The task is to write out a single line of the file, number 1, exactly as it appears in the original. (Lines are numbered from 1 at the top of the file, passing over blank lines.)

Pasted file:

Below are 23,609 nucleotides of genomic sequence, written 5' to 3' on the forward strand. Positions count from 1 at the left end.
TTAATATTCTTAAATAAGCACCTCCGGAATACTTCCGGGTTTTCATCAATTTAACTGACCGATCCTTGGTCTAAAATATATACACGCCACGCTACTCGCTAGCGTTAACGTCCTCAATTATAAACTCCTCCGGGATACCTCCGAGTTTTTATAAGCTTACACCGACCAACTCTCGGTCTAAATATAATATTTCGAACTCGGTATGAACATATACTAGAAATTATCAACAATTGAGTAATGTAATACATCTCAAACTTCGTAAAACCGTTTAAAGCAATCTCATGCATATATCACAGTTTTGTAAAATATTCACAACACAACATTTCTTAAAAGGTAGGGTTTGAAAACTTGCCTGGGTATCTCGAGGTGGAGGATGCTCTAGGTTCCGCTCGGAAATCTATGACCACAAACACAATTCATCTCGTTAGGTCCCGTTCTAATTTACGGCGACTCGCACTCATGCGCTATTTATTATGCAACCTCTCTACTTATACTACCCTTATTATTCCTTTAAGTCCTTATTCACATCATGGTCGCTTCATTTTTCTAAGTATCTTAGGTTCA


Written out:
Below are 23,609 nucleotides of genomic sequence, written 5' to 3' on the forward strand. Positions count from 1 at the left end.